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Are Lindsey Graham and Scott Brown Incompatible?

Under Article I, section 6, clause 2, I mean.

That Clause provides in pertinent part that “no Person holding any Office under the United States, shall be a Member of either House during his Continuance in Office.” Under this provision, known as the Incompatibility Clause, holding an office “under the United States” is deemed incompatible with service in the U.S. Congress.

Senator Graham serves in the U.S. Air Force Reserves. From time to time he has been called to active duty, including three “mini-tours” in Iraq. During one of his stints on active duty, the Judge Advocate General of the Air Force assigned Graham to sit as a judge on the Air Force Court of Criminal Appeals, an intermediate appellate court in the military justice system. In that capacity, Graham served in 2004 on a panel that upheld the conviction of an airman charged with drug use.

Senator Brown is a member of the Massachusetts Army National Guard. He also is called to active duty from time to time, including a recent week-long training stint in Afghanistan.

As military officers, albeit part-time and normally inactive, Graham and Brown might be thought to hold  “office[s] under the United States” which would make them ineligible to serve in Congress under the Incompatibility Clause. There seems to be little question that the Incompatibility Clause applies to military offices and thus that regular active-duty officers in the United States military are prohibited from serving in Congress. See Note, “An Officer and a Congressman: The Unconstitutionality of Congressmen in the Armed Forces Reserve,” 97 Geo. L.J 1739, 1744-45 (2009) (collecting evidence that the Framers understood the Incompatibility Clause applies to military offices).

But what about other types of military positions? Here it gets murkier. In 1803, the  House addressed the question of whether Representative Van Ness, who had been appointed by the President as a militia officer in the District of Columbia, was therefore disqualified from further service in Congress under the Incompatibility Clause. Van Ness argued that (1) he was not an officer of the United States, but merely of a dependent entity (the District of Columbia), (2) applying the Incompatible Offices Clause to him would mean also excluding all state militia officers because they were also subject to the command of the United States, and (3) excluding him would not serve the purposes of the Clause because his office had no emoluments and therefore presented no danger that he could be corrupted by the executive branch.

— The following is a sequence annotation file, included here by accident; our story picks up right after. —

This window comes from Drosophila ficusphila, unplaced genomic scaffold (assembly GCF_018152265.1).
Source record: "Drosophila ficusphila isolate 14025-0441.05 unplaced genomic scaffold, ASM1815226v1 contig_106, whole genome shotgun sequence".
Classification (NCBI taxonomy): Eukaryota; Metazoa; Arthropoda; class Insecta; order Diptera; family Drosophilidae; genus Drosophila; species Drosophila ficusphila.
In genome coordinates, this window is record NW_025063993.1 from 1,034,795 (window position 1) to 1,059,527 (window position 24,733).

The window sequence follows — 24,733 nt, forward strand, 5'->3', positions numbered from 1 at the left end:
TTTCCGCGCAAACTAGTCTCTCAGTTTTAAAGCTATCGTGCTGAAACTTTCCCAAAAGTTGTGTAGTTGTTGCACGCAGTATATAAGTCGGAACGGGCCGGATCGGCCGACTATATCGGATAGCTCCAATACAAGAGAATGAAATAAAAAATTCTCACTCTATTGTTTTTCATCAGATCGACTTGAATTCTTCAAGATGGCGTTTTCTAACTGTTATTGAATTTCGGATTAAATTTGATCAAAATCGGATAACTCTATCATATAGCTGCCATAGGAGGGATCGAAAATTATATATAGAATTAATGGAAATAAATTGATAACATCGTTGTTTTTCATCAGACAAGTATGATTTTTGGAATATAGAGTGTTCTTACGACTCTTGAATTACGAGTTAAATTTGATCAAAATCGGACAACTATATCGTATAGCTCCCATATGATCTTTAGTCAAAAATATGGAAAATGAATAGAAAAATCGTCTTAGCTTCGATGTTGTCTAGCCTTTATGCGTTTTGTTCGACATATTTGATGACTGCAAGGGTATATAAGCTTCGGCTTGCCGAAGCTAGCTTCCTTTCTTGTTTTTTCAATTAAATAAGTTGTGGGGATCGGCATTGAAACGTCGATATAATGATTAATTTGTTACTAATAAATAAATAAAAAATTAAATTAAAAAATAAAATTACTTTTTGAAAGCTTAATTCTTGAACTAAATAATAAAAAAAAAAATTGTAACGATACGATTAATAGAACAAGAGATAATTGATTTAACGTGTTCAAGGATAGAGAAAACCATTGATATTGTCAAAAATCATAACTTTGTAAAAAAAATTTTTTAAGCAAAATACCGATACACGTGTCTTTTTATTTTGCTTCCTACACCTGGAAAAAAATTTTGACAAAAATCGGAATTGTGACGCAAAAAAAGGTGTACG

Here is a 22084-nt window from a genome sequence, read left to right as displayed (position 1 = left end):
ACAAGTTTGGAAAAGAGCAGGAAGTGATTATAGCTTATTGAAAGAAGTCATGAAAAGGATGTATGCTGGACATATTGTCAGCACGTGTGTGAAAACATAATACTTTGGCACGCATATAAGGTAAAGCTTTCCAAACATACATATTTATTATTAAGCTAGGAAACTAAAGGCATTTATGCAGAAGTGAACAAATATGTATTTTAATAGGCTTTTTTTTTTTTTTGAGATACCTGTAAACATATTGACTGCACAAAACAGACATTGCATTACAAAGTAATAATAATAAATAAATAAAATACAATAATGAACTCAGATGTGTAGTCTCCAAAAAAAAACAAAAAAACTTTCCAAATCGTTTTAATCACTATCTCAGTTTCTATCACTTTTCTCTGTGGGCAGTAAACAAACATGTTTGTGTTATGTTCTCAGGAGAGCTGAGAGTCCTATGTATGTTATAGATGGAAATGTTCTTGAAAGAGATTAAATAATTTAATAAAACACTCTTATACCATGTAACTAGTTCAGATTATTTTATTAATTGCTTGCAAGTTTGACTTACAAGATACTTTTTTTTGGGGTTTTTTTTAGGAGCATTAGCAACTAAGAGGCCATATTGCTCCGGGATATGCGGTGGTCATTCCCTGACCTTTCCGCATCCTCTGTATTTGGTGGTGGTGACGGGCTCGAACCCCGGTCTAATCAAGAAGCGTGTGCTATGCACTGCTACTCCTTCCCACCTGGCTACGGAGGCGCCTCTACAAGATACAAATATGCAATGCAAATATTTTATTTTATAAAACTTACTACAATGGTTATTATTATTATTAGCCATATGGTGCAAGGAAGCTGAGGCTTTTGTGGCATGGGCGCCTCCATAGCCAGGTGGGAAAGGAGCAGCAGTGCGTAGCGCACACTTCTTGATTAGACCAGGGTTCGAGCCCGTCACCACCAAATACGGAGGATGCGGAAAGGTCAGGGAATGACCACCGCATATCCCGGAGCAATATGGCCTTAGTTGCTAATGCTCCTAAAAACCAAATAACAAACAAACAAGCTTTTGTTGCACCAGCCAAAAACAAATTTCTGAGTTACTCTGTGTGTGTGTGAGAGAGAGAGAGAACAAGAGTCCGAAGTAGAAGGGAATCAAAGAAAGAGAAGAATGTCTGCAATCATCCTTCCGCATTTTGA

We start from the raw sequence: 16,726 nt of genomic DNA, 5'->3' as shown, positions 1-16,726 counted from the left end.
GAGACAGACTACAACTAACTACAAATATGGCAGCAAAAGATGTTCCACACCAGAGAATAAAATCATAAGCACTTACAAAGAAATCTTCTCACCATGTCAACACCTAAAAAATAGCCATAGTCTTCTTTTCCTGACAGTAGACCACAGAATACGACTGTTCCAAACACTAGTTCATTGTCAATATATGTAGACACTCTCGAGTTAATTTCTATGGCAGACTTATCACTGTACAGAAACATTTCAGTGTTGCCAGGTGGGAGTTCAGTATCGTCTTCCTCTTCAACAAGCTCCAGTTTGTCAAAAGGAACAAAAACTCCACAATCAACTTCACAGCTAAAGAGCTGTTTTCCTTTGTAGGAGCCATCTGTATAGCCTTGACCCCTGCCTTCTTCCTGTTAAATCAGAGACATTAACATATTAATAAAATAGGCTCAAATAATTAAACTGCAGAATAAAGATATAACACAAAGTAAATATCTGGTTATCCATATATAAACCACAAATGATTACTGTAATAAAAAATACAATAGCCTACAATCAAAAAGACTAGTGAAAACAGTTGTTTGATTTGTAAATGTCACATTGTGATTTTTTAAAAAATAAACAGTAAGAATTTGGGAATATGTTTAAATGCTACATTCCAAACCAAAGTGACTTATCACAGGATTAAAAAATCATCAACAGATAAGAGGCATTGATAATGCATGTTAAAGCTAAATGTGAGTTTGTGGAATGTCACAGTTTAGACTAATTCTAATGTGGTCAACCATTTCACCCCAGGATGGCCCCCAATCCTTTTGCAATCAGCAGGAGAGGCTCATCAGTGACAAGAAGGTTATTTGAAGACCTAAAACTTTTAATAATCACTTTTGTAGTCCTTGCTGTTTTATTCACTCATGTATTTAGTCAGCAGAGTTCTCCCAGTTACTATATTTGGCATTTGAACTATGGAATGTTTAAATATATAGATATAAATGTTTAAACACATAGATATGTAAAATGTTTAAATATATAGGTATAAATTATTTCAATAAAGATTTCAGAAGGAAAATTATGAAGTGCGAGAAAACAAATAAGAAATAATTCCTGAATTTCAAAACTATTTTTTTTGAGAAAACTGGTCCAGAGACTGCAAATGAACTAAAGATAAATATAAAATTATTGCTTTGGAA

The House, however, rejected Van Ness’s arguments. The Committee on Elections, which recommended Van Ness’s exclusion, felt that the explicit words of the Incompatibility Clause required its application to Van Ness’s case. Moreover, it was urged that the House should establish an “important precedent” by rejecting Van Ness’s arguments in order “to exclude even the shadow of Executive influence.” The House did so, voting unanimously that Van Ness had forfeited his seat. I Hinds Precedents §486.

The Van Ness precedent would tend to support the conclusion that Graham and Brown hold incompatible offices. A reservist, like Graham, is appointed by the President and holds a commission in the U.S. armed forces and, thus, under the logic of the Van Ness case, falls literally within the terms of the Incompatibility Clause. Because the National Guard descends from the state militias Brown’s status is arguably more ambiguous, but as Seth Barrett Tillman argues here, officers in the modern National Guard also hold federal commissions and are appointed by the President, and should therefore be treated the same as reservists. Moreover, both reservists and National Guardsmen may (in my understanding) be called to active duty by the President and ordered to deploy anywhere in the world. This would seem to amount to at least a “shadow of Executive influence.”

Although there is a strong argument that reserve and National Guard officers fall within the Incompatibility Clause, it is not unassailable. For one thing, it may be argued that these officers do not qualify as “officers of the United States” under the test set forth by the Supreme Court for purposes of the Appointments Clause. Specifically, they exercise only “temporary and occasional” authority for the period of time when they are on active duty for training purposes; while they are inactive, they can exercise no sovereign power and are not subject to executive control. The authority normally exercised while on training, moreover, is arguably not the type of sovereign authority that is characteristic of an officer of the United States. Thus, while the U.S. Court of Appeals for the Armed Forces held that it violated the Incompatibility Clause for Graham to exercise the authority of a military judge, it made no judgment as to whether the service or active-duty training of a reservist would do so.